July 19, 2014 at 1:00 am

SATURDAY SHORTS

Balance policing, privacy

Garage sales, like anything else, need to operate within limits. (Todd McInturf / The Detroit News)

New legislation that would put controls on the use of high-tech surveillance equipment by law enforcement has been introduced in the Legislature.

The bills, sponsored by state Rep. Tom McMillin, R-Rochester Hills, would provide oversight and penalties for misuse of cellular tracking devices.

There are few restraints on the technology, which could gather volumes of information on private citizens.

One bill would require law enforcement officials to obtain a specific warrant before using a tracking device and would also require police to notify, within 30 days, mobile users not specifically named in the warrant if their data were collected.

Another bill creates a state oversight board regarding how surveillance technology is used by law enforcement agencies. This bill has specific penalties for misuse of the technology.

High-tech surveillance systems are great if only used to catch criminals. But safeguards and supervision are needed to prevent abuse.

Garage sales need guidelines

For most people, itís just summer. But for some avid bargain hunters, the warm weather means itís garage sale season.

The popular events usually are controlled by community ordinances to make sure the sale doesnít get out of hand.

Plymouth is the latest city to consider an ordinance, based on a request from residents who were concerned about a neighbor conducting garage sales too frequently. The ordinance, which will have a second reading July 21, would limit the number of garage sales a person can have to three a year. It limits the length of the sales to three days and their times to 9 a.m. to 7 p.m.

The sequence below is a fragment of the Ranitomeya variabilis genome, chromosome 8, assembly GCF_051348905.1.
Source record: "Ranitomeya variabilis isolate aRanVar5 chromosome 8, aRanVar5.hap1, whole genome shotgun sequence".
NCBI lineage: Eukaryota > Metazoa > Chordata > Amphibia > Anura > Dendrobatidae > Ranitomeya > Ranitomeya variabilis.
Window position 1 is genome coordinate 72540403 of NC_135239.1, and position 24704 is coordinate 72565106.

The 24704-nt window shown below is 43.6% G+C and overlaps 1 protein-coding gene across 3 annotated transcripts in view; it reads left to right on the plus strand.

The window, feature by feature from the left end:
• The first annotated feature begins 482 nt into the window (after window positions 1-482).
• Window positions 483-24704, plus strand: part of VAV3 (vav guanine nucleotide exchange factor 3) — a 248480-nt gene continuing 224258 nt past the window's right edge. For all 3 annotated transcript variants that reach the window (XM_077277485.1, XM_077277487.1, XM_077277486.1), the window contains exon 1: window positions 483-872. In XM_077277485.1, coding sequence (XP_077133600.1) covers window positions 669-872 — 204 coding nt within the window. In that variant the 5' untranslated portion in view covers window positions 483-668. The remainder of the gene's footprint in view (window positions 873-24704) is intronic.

Some changes may be made before final approval from the City Commission but the community appears to be headed down a sensible path.

No one wants to prohibit the buying and selling of personal treasures. But reasonable controls are needed to make sure the neighborhood bartering doesnít turn into a flea market operation, which involves a whole new set of regulations.

Agriculture Department is launching group to create urban farming framework

The Michigan Department of Agriculture and Rural Development is launching an urban livestock working group, which will create a framework for the expansion of urban and suburban agriculture in the state.

The department says the goal of the new group is to give cities solid direction in how to grow urban agriculture and keep urban livestock in their own communities.

With an increased interest in urban gardening and farming, clearer guidelines are necessary. They should also provide guidance about how to prevent conflicts.

The group will be facilitated by a third party, yet to be chosen, and its first meeting will be organizational ó to set goals, priorities and details of operation.

Group members come from a variety of backgrounds, including as livestock owners, members of environmental groups, the Michigan Small Farm Council and city representatives.

While we caution against adding layers of bureaucracy to the urban farming process, we hope this group will support these efforts in more urban communities.